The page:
The hospital I work at has set up a precepter program for new GRADS and I am one of the preceptors and I do enjoy it and it is marvelous to see the enthusiasm the new grads bring to nursing, but it also makes you more aware of what they are lacking as for as skills go when they graduate. The purpose of the program is to give them a jump start on the floor when they go there to begin orientation. As a preceptor I have to co-sign and oversee everything they do. And would have it no other way, most of them are NIP's and it is my license they work under. I wish you the best in your career, but hope that you understand the difference between assertiveness and agression as agression will get you "eaten", and the old timer will be justified. You are the child in nursing and we are the oldtimer who has been around and lasted and love a profession and prove it by the years we have stayed in it, you have proved nothing yet.
  3. by   Broederboy
    I have never had difficulty both as a Staff Nurse working in Critical Care or as a student. I know that as a Grad Student, I view how the processes work a bit differently, but I still see the information a staff nurse can pass along to a student is invaluable. The time management techniques I learned as a student was beneficial to me as a RN. The common sense that is present in most of the nurses who still work on the floor or in the units helps to save time. Little things like checking pulses. (Start at the Pedals and work your way up until you get a pulse. If you get a pedal, then the rest of them are there.)

    It is unfortunate that any student is placed with a nurse who is too new to a system to be effective in their position. In my current unit, there are a set core of nurses who are able to precept nursing students. We don't have their instructors with them all the time, but they are treated as peers, and are checking with us before they perform any procedures or give any medications.

    We have the opportunity to pay forward the skills and compassion that was shown to us when we were wondering to ourselves why we ever went into Nursing. (By the way, I still love it!)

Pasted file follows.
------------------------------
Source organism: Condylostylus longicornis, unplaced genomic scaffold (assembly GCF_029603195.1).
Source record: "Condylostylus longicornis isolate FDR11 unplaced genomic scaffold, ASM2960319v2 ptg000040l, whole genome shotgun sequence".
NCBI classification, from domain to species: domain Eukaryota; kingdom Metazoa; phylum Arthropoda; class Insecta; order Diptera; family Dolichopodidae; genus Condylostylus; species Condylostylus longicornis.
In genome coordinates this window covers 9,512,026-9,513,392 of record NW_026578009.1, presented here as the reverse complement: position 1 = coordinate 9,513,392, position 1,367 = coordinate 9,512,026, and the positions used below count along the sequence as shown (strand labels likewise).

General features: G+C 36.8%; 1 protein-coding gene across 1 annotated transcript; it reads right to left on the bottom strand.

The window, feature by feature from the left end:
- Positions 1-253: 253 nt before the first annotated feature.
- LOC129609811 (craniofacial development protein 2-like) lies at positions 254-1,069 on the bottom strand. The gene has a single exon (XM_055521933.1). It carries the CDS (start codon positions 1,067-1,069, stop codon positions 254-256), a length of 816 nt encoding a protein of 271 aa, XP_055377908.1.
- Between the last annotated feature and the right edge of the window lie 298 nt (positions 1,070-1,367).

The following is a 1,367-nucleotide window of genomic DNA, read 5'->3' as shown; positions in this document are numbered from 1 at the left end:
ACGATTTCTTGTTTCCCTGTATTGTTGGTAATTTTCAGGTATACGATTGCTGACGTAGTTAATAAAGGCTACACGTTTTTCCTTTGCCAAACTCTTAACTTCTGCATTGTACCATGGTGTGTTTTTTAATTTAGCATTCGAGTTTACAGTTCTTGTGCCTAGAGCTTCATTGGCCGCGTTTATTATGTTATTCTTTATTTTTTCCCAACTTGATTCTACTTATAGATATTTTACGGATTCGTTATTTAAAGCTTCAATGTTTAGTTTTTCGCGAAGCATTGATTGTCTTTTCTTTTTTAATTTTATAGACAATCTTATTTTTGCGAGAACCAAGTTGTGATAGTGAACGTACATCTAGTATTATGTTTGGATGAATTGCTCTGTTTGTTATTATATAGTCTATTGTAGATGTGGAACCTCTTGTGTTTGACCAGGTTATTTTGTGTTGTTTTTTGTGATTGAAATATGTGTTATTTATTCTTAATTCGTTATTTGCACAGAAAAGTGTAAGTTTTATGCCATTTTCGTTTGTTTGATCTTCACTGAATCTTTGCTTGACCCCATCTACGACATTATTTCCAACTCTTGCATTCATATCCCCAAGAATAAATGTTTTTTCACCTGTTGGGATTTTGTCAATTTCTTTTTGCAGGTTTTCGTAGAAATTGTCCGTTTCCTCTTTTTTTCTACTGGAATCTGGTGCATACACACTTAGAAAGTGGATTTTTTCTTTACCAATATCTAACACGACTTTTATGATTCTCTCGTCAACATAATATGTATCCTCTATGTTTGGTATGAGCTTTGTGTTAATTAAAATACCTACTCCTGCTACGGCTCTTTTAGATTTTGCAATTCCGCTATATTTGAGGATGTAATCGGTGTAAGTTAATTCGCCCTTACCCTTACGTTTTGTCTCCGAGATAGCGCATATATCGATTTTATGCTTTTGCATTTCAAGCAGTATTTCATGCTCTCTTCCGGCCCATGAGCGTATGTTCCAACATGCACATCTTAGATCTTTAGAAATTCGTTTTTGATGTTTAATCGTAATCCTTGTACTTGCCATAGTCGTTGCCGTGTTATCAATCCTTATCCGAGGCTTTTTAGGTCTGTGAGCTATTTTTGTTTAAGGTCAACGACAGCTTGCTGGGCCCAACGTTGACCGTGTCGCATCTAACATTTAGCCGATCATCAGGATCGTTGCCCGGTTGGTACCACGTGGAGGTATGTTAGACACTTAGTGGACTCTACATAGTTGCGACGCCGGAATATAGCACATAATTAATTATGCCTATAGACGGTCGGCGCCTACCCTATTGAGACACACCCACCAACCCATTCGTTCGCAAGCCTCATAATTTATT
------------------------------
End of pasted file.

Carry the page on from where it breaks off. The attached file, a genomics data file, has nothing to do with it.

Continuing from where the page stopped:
Oh yes...the eat your young thing...If you want to be a victim the rest of your life, that is fine. Nursing needs to build a thicker skin and get in line with the rest of the Healthcare professionals!
    D.
  4. by   SmilingBluEyes
    Originally posted by Broederboy

    Oh yes...the eat your young thing...If you want to be a victim the rest of your life, that is fine. Nursing needs to build a thicker skin and get in line with the rest of the Healthcare professionals!
    D.
    OMG i have to borrow Heather's word here:

    B-I-N-G-O!!!!!!!!!!!!!!!!!!!!!!!!!!!!!!!!!!!
  5. by   dearangel
    Originally posted by mattsmom81
    I will offer a dissenting opinion here and I'm sure many will disagree, which is OK.

    Nurses vary in their comfort level regarding delegation of tasks to students or other UAP's. It is OUR license after all and many nurses lose their licenses now due to complications arising from delegation. Perhaps this agency nurse had no choice in the assignment, then found herself reluctant to delegate due to her temp status. Facilities tend to look at agency through a microscope anyway...why take extra risks. I can see her point.

    Truth be told, I seem to detect some very unattractive, entitled attitudes in many of today's nursing students...like staff nurses 'owe' them something and this troubles me. Hmm..